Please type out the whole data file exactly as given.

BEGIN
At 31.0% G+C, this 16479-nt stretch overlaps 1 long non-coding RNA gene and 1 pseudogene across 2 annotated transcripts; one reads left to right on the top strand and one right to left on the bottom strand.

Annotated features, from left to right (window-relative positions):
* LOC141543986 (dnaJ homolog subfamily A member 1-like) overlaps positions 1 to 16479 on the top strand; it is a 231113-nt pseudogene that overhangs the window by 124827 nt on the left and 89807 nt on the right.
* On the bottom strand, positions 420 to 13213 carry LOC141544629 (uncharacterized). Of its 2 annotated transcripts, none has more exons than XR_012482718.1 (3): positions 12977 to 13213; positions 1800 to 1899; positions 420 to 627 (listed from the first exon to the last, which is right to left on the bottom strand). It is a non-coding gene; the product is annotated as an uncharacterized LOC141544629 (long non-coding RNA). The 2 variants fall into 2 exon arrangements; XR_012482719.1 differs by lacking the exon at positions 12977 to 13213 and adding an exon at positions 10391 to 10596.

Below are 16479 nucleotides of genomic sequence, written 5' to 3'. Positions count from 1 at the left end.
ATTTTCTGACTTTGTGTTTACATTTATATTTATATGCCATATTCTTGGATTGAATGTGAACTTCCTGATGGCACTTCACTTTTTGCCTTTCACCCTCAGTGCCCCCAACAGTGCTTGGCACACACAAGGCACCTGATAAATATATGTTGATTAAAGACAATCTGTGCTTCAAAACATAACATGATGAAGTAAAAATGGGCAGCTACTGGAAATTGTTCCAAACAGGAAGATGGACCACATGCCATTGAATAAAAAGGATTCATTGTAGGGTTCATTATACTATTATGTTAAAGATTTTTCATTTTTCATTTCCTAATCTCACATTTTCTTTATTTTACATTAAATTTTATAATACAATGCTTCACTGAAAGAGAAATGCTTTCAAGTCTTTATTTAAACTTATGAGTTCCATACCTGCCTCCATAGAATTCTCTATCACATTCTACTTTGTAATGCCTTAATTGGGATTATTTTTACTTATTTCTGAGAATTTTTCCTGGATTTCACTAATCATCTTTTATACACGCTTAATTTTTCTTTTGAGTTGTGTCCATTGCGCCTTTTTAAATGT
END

At 31.0% G+C, this 16479-nt stretch overlaps 1 long non-coding RNA gene and 1 pseudogene across 2 annotated transcripts; one reads left to right on the top strand and one right to left on the bottom strand.

Annotated features, from left to right (window-relative positions):
* LOC141543986 (dnaJ homolog subfamily A member 1-like) overlaps positions 1 to 16479 on the top strand; it is a 231113-nt pseudogene that overhangs the window by 124827 nt on the left and 89807 nt on the right.
* On the bottom strand, positions 420 to 13213 carry LOC141544629 (uncharacterized). Of its 2 annotated transcripts, none has more exons than XR_012482718.1 (3): positions 12977 to 13213; positions 1800 to 1899; positions 420 to 627 (listed from the first exon to the last, which is right to left on the bottom strand). It is a non-coding gene; the product is annotated as an uncharacterized LOC141544629 (long non-coding RNA). The 2 variants fall into 2 exon arrangements; XR_012482719.1 differs by lacking the exon at positions 12977 to 13213 and adding an exon at positions 10391 to 10596.

Below are 16479 nucleotides of genomic sequence, written 5' to 3'. Positions count from 1 at the left end.
ATTTTCTGACTTTGTGTTTACATTTATATTTATATGCCATATTCTTGGATTGAATGTGAACTTCCTGATGGCACTTCACTTTTTGCCTTTCACCCTCAGTGCCCCCAACAGTGCTTGGCACACACAAGGCACCTGATAAATATATGTTGATTAAAGACAATCTGTGCTTCAAAACATAACATGATGAAGTAAAAATGGGCAGCTACTGGAAATTGTTCCAAACAGGAAGATGGACCACATGCCATTGAATAAAAAGGATTCATTGTAGGGTTCATTATACTATTATGTTAAAGATTTTTCATTTTTCATTTCCTAATCTCACATTTTCTTTATTTTACATTAAATTTTATAATACAATGCTTCACTGAAAGAGAAATGCTTTCAAGTCTTTATTTAAACTTATGAGTTCCATACCTGCCTCCATAGAATTCTCTATCACATTCTACTTTGTAATGCCTTAATTGGGATTATTTTTACTTATTTCTGAGAATTTTTCCTGGATTTCACTAATCATCTTTTATACACGCTTAATTTTTCTTTTGAGTTGTGTCCATTGCGCCTTTTTAAATGT